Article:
An ongoing challenge in marine top predator research is understanding processes that are responsible for patterns that are often derived from land-based access to individuals. The use of animal-borne camera loggers, however, is proving useful in this regard as researchers can directly observe species and habitat-associated interactions. During an ongoing study investigating the foraging ecology of gentoo penguins (Pygoscelis papua) at the Falkland Islands, we observed the first attempted underwater intraspecific kleptoparasitism event for a penguin. This was revealed through a bird deployed with an animal-borne camera logger. Although unsuccessful in its attempt, the new reported behaviour highlights a novel interaction and further demonstrates the value of cameras in better understanding the ecology of marine vertebrates.
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This project was possible through support of Falklands Conservation. Generous funding support came from the Rufford Small Grants Foundation, Falkland Islands Environmental Planning Department and Nelson Mandela Metropolitan University Research Capacity Department. Additional stipends were provided by the National Research Foundation of South Africa. We are grateful to Jan Cheek and wardens of Johnsons Harbour for access to the study colony. We are extremely thankful to the volunteers who assisted with sample collection. Additionally, the guidance from two anonymous reviewers greatly improved the manuscript.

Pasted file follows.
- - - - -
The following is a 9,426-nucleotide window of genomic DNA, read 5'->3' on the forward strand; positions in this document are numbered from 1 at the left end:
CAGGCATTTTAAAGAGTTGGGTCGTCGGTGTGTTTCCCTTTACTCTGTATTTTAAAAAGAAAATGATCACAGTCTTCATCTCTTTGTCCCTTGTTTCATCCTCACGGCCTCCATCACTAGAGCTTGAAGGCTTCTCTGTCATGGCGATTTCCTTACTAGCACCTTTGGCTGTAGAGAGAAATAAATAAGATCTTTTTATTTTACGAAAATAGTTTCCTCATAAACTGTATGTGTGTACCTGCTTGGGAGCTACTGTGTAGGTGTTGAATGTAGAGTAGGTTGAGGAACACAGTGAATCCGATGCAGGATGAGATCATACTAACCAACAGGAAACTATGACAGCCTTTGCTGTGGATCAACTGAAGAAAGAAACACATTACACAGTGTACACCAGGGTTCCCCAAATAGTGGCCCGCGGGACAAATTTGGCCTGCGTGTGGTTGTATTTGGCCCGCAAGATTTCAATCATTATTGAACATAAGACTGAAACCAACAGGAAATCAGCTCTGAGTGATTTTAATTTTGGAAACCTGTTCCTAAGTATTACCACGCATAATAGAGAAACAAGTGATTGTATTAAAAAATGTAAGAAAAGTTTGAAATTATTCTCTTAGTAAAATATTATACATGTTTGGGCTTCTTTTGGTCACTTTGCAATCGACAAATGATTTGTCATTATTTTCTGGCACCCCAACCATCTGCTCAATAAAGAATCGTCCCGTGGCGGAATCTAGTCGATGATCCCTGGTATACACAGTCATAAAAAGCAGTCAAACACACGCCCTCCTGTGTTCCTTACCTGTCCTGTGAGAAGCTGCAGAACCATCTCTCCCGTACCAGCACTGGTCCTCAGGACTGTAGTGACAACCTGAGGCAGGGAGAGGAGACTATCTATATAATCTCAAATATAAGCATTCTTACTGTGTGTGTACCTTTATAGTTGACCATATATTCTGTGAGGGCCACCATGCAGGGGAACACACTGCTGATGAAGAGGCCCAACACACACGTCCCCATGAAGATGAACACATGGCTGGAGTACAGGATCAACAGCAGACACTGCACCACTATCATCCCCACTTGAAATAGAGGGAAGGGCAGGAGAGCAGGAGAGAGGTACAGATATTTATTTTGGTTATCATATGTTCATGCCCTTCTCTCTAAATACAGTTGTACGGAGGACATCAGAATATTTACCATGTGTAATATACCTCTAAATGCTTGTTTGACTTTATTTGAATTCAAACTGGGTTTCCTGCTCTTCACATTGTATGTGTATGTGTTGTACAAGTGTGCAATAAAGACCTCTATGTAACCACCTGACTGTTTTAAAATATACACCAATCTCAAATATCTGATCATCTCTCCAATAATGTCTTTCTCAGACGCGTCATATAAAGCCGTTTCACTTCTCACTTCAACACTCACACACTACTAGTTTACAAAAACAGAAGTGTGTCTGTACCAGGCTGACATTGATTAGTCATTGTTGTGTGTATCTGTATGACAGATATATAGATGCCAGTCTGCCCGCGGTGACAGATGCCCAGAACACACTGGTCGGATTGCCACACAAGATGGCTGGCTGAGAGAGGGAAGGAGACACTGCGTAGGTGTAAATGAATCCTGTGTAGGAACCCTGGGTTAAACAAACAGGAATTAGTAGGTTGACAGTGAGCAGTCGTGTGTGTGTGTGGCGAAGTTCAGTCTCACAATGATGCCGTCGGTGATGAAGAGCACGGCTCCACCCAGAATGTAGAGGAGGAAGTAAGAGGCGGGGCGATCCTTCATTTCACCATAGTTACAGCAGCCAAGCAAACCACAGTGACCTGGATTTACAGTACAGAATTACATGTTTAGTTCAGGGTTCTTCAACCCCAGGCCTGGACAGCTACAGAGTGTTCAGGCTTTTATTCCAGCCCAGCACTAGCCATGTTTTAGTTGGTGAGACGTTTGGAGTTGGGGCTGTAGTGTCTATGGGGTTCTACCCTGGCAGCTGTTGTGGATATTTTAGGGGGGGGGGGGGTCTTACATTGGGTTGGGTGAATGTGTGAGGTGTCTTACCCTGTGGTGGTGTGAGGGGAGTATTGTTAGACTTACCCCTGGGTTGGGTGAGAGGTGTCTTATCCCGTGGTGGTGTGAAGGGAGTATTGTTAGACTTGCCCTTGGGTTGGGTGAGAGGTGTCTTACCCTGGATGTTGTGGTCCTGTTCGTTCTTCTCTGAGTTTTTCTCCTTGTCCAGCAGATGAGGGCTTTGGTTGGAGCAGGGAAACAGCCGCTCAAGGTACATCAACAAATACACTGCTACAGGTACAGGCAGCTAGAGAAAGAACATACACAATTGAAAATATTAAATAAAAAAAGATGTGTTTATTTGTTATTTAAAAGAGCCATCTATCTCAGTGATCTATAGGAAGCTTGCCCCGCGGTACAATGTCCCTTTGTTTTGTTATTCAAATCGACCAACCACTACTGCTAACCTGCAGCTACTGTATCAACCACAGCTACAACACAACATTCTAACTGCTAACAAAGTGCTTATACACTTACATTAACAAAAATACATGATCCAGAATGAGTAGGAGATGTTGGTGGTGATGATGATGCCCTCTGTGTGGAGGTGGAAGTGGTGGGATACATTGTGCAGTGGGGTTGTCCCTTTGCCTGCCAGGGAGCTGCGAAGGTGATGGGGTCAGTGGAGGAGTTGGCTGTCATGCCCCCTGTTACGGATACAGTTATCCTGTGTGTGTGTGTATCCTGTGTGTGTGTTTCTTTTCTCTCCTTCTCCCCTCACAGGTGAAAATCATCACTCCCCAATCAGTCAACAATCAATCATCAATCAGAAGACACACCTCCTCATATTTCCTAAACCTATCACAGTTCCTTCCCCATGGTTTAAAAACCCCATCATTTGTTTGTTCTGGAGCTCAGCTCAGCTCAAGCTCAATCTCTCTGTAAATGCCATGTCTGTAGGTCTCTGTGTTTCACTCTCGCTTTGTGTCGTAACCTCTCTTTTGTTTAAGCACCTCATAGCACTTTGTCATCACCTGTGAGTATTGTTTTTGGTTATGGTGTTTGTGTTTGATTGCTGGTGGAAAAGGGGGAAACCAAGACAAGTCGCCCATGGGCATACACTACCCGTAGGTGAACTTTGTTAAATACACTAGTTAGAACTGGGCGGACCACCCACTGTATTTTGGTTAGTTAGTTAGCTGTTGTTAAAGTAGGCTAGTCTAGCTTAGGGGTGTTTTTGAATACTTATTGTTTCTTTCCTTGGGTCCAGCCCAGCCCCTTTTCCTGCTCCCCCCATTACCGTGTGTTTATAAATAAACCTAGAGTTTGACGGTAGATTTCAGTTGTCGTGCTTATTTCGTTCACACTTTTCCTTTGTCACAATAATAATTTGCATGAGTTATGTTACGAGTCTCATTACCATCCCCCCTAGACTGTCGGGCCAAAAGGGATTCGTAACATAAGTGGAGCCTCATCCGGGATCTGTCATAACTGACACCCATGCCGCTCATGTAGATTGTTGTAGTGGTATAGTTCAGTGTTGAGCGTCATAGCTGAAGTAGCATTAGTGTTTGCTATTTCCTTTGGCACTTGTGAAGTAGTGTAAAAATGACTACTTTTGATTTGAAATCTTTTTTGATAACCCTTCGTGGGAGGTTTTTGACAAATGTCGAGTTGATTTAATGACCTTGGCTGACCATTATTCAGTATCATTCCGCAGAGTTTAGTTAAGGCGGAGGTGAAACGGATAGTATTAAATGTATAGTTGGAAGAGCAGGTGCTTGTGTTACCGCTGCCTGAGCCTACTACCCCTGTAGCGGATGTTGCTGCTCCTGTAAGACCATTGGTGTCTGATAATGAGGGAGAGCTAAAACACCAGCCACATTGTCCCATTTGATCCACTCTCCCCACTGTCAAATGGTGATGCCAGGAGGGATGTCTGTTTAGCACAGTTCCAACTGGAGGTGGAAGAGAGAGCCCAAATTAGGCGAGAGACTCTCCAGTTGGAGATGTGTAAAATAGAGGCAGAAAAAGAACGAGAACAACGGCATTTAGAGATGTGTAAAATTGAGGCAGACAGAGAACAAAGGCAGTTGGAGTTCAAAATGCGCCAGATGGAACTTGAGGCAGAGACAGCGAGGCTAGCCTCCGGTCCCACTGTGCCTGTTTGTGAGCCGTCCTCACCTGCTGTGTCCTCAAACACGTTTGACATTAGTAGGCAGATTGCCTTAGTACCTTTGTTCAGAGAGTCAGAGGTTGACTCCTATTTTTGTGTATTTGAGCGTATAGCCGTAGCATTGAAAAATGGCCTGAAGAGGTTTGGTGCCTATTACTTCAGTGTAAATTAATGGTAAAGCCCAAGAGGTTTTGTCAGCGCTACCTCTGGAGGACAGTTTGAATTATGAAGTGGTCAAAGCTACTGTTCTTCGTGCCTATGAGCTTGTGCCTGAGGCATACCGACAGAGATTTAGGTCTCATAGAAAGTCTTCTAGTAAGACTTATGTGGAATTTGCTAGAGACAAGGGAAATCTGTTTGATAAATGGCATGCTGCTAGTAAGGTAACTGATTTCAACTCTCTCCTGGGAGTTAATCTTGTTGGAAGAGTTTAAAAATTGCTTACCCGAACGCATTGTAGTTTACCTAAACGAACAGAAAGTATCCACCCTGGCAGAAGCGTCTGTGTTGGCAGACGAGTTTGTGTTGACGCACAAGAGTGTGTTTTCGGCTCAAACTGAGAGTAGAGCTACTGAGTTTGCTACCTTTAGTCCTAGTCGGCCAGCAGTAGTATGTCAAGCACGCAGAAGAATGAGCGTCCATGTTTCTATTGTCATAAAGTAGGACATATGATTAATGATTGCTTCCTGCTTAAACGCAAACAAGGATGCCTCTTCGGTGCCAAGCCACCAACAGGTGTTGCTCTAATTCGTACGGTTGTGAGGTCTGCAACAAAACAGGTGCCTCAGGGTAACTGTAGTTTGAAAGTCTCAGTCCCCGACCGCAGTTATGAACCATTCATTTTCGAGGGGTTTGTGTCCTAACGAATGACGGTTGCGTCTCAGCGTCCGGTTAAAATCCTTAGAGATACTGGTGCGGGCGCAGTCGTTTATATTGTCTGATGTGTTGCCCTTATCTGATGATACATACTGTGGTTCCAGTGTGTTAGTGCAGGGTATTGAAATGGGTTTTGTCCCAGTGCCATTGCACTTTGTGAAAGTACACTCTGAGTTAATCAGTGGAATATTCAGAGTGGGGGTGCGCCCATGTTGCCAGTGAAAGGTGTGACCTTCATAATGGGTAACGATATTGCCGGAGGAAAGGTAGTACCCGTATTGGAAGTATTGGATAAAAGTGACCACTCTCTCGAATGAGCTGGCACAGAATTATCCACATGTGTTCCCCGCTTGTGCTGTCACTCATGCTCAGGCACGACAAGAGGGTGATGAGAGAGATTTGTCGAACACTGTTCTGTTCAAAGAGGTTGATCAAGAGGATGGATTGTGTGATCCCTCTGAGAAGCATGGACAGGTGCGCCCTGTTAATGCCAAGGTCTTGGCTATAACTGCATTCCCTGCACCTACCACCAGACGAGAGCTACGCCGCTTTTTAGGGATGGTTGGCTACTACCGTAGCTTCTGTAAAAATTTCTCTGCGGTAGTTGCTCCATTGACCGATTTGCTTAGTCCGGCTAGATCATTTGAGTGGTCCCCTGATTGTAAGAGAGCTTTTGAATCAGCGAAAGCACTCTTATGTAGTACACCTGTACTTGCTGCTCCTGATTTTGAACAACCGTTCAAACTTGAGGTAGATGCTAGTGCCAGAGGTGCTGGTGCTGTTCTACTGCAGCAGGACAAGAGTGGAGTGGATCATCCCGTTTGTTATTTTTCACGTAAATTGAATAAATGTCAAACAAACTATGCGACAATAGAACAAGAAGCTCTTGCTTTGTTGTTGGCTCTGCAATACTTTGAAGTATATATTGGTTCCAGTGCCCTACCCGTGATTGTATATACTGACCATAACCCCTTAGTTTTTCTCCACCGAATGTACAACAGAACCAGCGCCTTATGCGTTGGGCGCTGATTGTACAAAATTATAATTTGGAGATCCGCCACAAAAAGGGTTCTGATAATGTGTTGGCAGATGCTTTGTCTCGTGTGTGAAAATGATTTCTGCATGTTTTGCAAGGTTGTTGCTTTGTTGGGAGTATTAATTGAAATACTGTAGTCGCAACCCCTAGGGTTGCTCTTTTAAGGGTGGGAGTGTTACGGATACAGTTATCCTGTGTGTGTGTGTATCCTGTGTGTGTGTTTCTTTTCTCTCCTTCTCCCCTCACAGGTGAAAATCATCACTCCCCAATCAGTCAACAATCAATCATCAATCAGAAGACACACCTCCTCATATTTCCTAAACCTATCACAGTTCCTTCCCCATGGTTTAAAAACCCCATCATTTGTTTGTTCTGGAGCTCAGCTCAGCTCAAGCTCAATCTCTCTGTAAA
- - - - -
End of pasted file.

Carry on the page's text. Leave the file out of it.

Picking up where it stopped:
Pierre Pistorius was a past employee in Falklands Conservation, Falkland Islands.
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Handley, J.M., Pistorius, P. Kleptoparasitism in foraging gentoo penguins Pygoscelis papua . Polar Biol 39, 391–395 (2016). https://doi.org/10.1007/s00300-015-1772-2